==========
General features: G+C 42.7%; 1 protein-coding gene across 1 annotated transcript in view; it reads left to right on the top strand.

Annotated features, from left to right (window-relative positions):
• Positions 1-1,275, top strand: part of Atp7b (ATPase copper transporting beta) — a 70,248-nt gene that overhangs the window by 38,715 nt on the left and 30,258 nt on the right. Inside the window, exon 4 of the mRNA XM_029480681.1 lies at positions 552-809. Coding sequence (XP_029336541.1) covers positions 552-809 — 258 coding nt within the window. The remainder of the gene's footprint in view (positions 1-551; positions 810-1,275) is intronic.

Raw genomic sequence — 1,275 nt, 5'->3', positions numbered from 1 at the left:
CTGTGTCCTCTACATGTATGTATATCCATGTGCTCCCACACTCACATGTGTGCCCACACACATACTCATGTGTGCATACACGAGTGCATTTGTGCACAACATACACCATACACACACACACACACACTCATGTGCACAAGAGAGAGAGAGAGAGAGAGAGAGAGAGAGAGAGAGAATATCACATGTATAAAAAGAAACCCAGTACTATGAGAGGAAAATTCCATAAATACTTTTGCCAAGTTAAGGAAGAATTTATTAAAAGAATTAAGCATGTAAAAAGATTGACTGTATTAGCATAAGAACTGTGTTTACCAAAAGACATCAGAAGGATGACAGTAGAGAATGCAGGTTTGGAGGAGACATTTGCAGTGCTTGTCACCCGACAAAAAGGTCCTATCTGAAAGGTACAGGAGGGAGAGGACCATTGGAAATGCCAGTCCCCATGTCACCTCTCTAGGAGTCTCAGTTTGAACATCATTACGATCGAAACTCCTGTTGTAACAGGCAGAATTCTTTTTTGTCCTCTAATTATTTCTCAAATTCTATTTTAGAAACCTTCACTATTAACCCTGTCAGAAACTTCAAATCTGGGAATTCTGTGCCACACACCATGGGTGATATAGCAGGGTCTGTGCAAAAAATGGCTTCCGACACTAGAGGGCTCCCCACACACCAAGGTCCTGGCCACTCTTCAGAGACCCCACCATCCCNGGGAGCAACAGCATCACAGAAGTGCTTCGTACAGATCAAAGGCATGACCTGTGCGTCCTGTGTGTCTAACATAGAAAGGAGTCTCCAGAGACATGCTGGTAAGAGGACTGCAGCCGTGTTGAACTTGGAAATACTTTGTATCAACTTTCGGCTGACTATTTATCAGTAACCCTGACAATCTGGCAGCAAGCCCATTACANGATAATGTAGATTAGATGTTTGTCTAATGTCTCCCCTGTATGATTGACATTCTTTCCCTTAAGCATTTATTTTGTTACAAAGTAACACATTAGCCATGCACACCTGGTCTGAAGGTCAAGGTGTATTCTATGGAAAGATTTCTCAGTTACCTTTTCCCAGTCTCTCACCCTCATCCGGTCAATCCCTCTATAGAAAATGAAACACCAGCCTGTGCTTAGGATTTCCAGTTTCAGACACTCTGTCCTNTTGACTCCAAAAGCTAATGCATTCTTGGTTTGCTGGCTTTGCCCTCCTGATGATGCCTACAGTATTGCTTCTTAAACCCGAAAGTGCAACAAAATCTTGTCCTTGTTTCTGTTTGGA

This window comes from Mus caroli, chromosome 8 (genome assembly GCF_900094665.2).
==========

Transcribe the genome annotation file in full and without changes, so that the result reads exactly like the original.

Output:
General features: G+C 42.7%; 1 protein-coding gene across 1 annotated transcript in view; it reads left to right on the top strand.

Annotated features, from left to right (window-relative positions):
• Positions 1-1,275, top strand: part of Atp7b (ATPase copper transporting beta) — a 70,248-nt gene that overhangs the window by 38,715 nt on the left and 30,258 nt on the right. Inside the window, exon 4 of the mRNA XM_029480681.1 lies at positions 552-809. Coding sequence (XP_029336541.1) covers positions 552-809 — 258 coding nt within the window. The remainder of the gene's footprint in view (positions 1-551; positions 810-1,275) is intronic.

Raw genomic sequence — 1,275 nt, 5'->3', positions numbered from 1 at the left:
CTGTGTCCTCTACATGTATGTATATCCATGTGCTCCCACACTCACATGTGTGCCCACACACATACTCATGTGTGCATACACGAGTGCATTTGTGCACAACATACACCATACACACACACACACACACTCATGTGCACAAGAGAGAGAGAGAGAGAGAGAGAGAGAGAGAGAGAGAATATCACATGTATAAAAAGAAACCCAGTACTATGAGAGGAAAATTCCATAAATACTTTTGCCAAGTTAAGGAAGAATTTATTAAAAGAATTAAGCATGTAAAAAGATTGACTGTATTAGCATAAGAACTGTGTTTACCAAAAGACATCAGAAGGATGACAGTAGAGAATGCAGGTTTGGAGGAGACATTTGCAGTGCTTGTCACCCGACAAAAAGGTCCTATCTGAAAGGTACAGGAGGGAGAGGACCATTGGAAATGCCAGTCCCCATGTCACCTCTCTAGGAGTCTCAGTTTGAACATCATTACGATCGAAACTCCTGTTGTAACAGGCAGAATTCTTTTTTGTCCTCTAATTATTTCTCAAATTCTATTTTAGAAACCTTCACTATTAACCCTGTCAGAAACTTCAAATCTGGGAATTCTGTGCCACACACCATGGGTGATATAGCAGGGTCTGTGCAAAAAATGGCTTCCGACACTAGAGGGCTCCCCACACACCAAGGTCCTGGCCACTCTTCAGAGACCCCACCATCCCNGGGAGCAACAGCATCACAGAAGTGCTTCGTACAGATCAAAGGCATGACCTGTGCGTCCTGTGTGTCTAACATAGAAAGGAGTCTCCAGAGACATGCTGGTAAGAGGACTGCAGCCGTGTTGAACTTGGAAATACTTTGTATCAACTTTCGGCTGACTATTTATCAGTAACCCTGACAATCTGGCAGCAAGCCCATTACANGATAATGTAGATTAGATGTTTGTCTAATGTCTCCCCTGTATGATTGACATTCTTTCCCTTAAGCATTTATTTTGTTACAAAGTAACACATTAGCCATGCACACCTGGTCTGAAGGTCAAGGTGTATTCTATGGAAAGATTTCTCAGTTACCTTTTCCCAGTCTCTCACCCTCATCCGGTCAATCCCTCTATAGAAAATGAAACACCAGCCTGTGCTTAGGATTTCCAGTTTCAGACACTCTGTCCTNTTGACTCCAAAAGCTAATGCATTCTTGGTTTGCTGGCTTTGCCCTCCTGATGATGCCTACAGTATTGCTTCTTAAACCCGAAAGTGCAACAAAATCTTGTCCTTGTTTCTGTTTGGA

This window comes from Mus caroli, chromosome 8 (genome assembly GCF_900094665.2).